There are a number of reasons why you and your neighbours should get together to form a Fire Protection Association.

  • Effective fire-fighting equipment can be expensive – motor-powered units or blowers are beyond the means of most individual smallholders, but if you club together you can buy proper equipment.
  • If you can rally a number of people to help put out a veld fire in your area, you are far more likely to contain the fire before it does irreparable damage.
  • Neighbours can assist in the training of plot personnel in what to do when there is a fire.
  • You might also develop a relationship with the municipal fire department, which will help in an emergency situation.
  • If a number of you are watching out for fires in an area you are probably going to become aware of a fire almost as soon as it starts.
  • You will also learn from each other in terms of preventative measures and if you all work together to create fire breaks on all your plots, the work will go quicker.
  • Finally, a sense of community and camaraderie is also going to develop out of such gatherings.

You could have an informal arrangement amongst a group of neighbouring plot dwellers, who exchange information and help each other out. Or you can set up a formally constituted Fire Protection Association (FPA).

The National Veld & Forest Fire Act lays down the requirements for the formation of a formal FPA.

An FPA can be formed by any group of plot dwellers who regularly experience fires on their smallholdings.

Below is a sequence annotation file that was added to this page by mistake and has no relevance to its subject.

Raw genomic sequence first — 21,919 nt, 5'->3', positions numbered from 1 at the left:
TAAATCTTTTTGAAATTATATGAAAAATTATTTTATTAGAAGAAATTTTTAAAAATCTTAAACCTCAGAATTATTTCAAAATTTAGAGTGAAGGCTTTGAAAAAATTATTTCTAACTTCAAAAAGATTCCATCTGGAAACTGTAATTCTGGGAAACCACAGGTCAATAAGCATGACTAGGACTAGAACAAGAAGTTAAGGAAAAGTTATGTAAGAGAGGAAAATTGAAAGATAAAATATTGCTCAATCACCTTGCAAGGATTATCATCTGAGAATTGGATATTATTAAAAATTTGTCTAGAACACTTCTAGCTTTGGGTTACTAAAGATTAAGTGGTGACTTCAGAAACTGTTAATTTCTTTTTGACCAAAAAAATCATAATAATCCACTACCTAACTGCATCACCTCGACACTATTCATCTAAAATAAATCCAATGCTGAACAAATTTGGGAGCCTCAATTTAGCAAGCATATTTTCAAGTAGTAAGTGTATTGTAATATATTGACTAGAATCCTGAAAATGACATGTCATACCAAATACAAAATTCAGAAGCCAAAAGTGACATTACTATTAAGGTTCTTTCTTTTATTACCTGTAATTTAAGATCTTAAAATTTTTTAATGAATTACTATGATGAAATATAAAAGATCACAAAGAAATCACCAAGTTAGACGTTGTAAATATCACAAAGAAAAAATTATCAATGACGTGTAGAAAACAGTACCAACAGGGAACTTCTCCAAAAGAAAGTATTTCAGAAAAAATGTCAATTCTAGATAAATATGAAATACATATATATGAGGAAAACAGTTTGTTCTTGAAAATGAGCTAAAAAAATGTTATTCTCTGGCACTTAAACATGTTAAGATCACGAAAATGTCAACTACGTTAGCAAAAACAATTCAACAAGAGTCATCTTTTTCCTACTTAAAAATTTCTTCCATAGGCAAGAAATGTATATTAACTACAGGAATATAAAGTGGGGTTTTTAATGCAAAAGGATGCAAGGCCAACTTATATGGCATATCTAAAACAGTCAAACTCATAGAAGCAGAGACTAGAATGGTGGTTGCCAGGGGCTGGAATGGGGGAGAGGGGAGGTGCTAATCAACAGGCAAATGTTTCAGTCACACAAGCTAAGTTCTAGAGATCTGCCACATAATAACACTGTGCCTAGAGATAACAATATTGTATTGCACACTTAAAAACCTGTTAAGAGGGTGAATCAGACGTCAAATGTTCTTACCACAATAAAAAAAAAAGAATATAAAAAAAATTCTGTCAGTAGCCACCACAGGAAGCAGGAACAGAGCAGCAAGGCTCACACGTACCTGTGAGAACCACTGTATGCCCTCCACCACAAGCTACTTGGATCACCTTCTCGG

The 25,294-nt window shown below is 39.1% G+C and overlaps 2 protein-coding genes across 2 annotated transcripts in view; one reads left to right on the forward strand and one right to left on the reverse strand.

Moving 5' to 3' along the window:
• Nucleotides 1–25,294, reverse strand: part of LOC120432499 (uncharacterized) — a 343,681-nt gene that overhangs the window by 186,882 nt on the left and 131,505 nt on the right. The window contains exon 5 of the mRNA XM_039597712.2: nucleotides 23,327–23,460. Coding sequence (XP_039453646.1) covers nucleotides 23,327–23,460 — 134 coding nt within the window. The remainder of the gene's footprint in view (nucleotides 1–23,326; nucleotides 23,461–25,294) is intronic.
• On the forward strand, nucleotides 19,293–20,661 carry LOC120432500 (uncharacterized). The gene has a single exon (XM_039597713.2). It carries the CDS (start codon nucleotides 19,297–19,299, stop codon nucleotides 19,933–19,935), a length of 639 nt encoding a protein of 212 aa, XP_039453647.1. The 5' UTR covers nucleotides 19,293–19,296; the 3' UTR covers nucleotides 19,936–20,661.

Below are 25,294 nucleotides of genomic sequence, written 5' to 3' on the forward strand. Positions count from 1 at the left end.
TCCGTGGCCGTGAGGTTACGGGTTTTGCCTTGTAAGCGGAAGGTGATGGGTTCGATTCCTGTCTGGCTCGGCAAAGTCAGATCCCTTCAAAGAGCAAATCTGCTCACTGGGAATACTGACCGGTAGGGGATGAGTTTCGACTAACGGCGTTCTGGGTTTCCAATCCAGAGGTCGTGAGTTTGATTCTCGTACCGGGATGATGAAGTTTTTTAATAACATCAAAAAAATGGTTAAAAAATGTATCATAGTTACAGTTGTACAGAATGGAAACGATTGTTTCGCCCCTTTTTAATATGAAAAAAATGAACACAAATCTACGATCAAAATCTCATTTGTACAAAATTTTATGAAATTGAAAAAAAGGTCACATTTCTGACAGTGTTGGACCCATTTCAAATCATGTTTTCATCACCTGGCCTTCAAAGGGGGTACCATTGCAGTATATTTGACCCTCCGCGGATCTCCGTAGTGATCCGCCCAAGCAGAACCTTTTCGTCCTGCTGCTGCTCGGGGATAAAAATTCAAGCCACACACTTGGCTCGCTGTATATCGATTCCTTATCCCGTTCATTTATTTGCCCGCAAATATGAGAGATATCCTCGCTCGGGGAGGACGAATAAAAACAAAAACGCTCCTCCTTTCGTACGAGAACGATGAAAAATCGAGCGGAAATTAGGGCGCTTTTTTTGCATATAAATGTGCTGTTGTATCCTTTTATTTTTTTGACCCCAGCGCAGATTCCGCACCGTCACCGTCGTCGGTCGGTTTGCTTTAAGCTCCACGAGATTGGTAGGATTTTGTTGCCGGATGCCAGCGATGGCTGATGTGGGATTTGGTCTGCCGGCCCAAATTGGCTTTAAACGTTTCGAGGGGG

Chapter 2 of the National Veld and Forest Fires Act is devoted to FPAs.

Steps to set up an FPA

  1. Call a meeting with interested qualifying individuals.
  2. If there is an existing fire service, you must give a written notice to that association that you want to form another fire protection association and invite their chief fire officer to the meeting.
  3. Take minutes of the meeting, which must indicate whether or not there was unanimous support for the formation of the FPA.
  4. Write and sign a written agreement stating that you form part of the association.
  5. Elect a chairperson and an executive committee.
  6. Give a name for the fire protection association and the description of your area.
  7. Keep an attendance register with contact details, including the postal address, of all individuals who attended the meeting.
  8. Download, complete and submit the Dept of Agriculture’s Form 1 for approval by the department.
  9. An FPA must develop a constitution. The regulations of the Act provide a model constitution which you can adapt to suit your circumstances. It will include the name and address of the FPA and a description of the area of the FPA that your members can understand. You can attach a map if you prefer. Also add a statement noting that the constitution is in accordance withthe Veld Fire Act of 1998 and the regulations under it.

You must list aims of the FPA, which are to predict, prevent, manage and extinguish veldfires in its area and its duties set out in the Act.

  1. You then need to develop a firefighting strategy and rules and processes to be followed during a veldfire. Your strategy will demonstrate understanding of the veldfire problem in your area and the competencies necessary to deal with it. Your FPA must identify risks and will be able to communicate the reasons for the rules that will be applied.
  2. Then you also need to develop operational plans, including fire prevention plans, fire preparedness, fire suppression and co-ordination plans.
  3. If the department approves your application, you must then download and submit Form 2. Attach the minutes of the meeting, the FPA’s constitution and the FPA’s business plan, which includes its veldfire management strategy and rules.

It would be useful to find out if there are other FPAs near yours, as they might be able to offer administrative assistance, as well as practical assistance in the event of a fire.

The Act refers to Umbrella FPAs.

This is the final in a five-part series, Preparing for Fire Season. For more, click here.

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